The Almoronía of Kippur
by Alicia Sisso Raz
Almoronía, the traditional dish of the Moroccan Sephardim for the Se'uda Mafseket (the meal we eat before the fast) of Yom Kippur, whose main ingredients are chicken and eggplant, is related to a variety of eggplant dishes, known in the Arab world by various names: "Buran", "Al Baraniya", "Al Buroniye", etc..
A version of the eggplant dish first appeared in the ninth century, at the wedding celebration of Al Ma'mun, the Caliph of Bagdad. The Caliph, who wished to celebrate his marriage to a Persian princess by the name Buran with great fanfare and extravagance, ordered his cooks to invent dishes, impossible to surpass by taste or presentation. The cooks, being aware of the alarming swiftness with which their Caliphs used their swords, and for obvious reason, wanting to keep their heads and bodies intact, dedicated themselves to the mission at once.
eggplant, native to
eggplant dish had been originally mentioned
in Kitab Al – Tabhik, a thirteenth century cook book by Iben
Muhammad Al Hassan Al Baghdadi (A recent version, A Baghdad Cookery,
edited by Charles Perry is available in English). The dish became well-liked throughout the
Muslim world, and following the Arab conquest, it reached
Our most popular version of the Almoronía (or Alboronía), consists of eggplant, chicken, onion, with spices and honey, cooked over a low flame with a lot of patience for a long hour till it becomes marmalade-like in its sofrito (in its deliciously reduced and concentrated sauce). But an obvious question must be asked here. Why for haven sake, the Almoronía, a dish whose main ingredient is the aphrodisiac eggplant became the traditional dish of the Moroccan Jewry for the Se'uda Mafseket of Yom Kippur. What is the reason for raising all these passion and desire, if love-making is prohibited on Yom Kippur?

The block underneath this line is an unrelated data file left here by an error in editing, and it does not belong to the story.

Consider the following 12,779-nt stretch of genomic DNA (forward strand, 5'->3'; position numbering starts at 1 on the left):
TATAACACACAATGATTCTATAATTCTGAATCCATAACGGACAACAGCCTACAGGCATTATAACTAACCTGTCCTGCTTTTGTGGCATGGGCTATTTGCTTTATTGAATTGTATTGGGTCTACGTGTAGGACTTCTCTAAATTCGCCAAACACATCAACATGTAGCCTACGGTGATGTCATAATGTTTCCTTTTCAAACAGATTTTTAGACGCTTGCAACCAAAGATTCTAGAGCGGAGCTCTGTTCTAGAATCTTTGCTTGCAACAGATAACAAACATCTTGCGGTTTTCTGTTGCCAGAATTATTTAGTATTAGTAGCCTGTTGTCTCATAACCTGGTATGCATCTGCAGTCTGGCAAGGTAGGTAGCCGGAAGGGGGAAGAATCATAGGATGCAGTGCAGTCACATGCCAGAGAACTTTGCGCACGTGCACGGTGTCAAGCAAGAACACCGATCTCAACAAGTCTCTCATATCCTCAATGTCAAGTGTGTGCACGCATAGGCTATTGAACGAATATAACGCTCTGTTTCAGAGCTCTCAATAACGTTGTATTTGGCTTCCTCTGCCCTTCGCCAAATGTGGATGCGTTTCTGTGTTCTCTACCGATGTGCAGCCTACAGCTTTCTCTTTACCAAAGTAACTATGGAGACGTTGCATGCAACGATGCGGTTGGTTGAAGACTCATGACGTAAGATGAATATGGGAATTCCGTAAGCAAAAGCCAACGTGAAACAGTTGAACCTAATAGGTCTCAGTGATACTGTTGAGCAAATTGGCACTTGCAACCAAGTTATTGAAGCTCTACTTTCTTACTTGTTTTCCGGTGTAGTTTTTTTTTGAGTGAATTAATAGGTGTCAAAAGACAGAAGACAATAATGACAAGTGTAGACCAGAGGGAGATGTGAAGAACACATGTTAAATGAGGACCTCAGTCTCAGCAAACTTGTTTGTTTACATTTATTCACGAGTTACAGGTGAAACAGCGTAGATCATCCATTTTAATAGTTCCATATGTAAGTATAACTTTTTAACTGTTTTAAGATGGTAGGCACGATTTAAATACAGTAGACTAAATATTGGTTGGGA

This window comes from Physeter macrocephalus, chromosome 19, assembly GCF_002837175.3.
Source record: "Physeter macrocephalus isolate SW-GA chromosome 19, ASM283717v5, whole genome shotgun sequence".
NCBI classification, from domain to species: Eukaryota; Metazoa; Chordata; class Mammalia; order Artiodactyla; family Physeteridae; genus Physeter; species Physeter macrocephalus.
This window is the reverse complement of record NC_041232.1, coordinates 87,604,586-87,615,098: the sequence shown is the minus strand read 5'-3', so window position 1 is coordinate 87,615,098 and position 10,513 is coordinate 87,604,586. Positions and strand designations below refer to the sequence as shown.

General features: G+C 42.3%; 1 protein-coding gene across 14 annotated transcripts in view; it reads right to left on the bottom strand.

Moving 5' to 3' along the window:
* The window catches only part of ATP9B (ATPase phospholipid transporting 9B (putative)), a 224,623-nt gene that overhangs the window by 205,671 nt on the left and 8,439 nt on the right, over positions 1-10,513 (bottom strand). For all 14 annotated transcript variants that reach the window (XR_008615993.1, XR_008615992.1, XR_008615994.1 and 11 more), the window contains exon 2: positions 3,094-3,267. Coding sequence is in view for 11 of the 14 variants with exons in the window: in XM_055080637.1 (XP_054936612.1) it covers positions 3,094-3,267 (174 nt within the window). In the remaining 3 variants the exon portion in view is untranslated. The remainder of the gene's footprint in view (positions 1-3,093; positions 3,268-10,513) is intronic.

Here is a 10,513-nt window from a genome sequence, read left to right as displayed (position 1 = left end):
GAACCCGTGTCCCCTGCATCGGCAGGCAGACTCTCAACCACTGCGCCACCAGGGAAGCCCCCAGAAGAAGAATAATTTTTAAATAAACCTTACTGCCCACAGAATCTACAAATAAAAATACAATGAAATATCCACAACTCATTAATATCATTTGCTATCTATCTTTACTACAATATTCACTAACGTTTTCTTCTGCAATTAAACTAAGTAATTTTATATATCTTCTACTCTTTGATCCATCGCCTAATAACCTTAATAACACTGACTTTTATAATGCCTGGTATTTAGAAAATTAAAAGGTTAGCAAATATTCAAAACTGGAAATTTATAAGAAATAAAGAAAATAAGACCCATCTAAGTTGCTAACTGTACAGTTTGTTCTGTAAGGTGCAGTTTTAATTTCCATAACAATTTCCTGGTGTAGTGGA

Well, there is an explanation, albeit it
requires us to delve into a Talmudic reasoning. The explanation was given to me by Ms.
Rosette Shetrit, nee Asseraf, a
distinguished lady born in
The Torah, as we all know, orders us to fast, to repent of our sins, to ask for pardon and to torture our souls on Yom Kippur! The more we torture our souls the better. Now, what could be a greater torture than having been induced with a desire for something and abstain from it, although the object of desire is nearby, available, and ready? Ve'initem et nafshoteḥem, (torture your souls) orders us the Torah, and we, the Moroccan Jews, being utterly obedient and innocently faithful, comply with it with all our heart and enthusiasm!
The recipe in few words
1. Peel and sprinkle with salt slices of eggplant, let them stand in a strainer for about 1/2 an hour, rinse, pat dry , spray with oil and bake (They were originally fried)
2. Sautee slices of onions, sprinkle with some cinnamon nutmeg, turmeric and some honey (or sugar), to golden.
3. Sautee dark pieces of chicken or Cornish hen.
4. Place 1+2+3 in a low rim casserole, mixing gently. Adjust spices to taste. Cook over very low flame for about 2-3 hours, mixing gently occasionally without adding any water!
In this version the onions are
replaced with red bell peppers and garlic, and the spices are replaced with mainly
paprika and salt.
»»»» ENJOY »»»»
9/ 2010, Alicia Sisso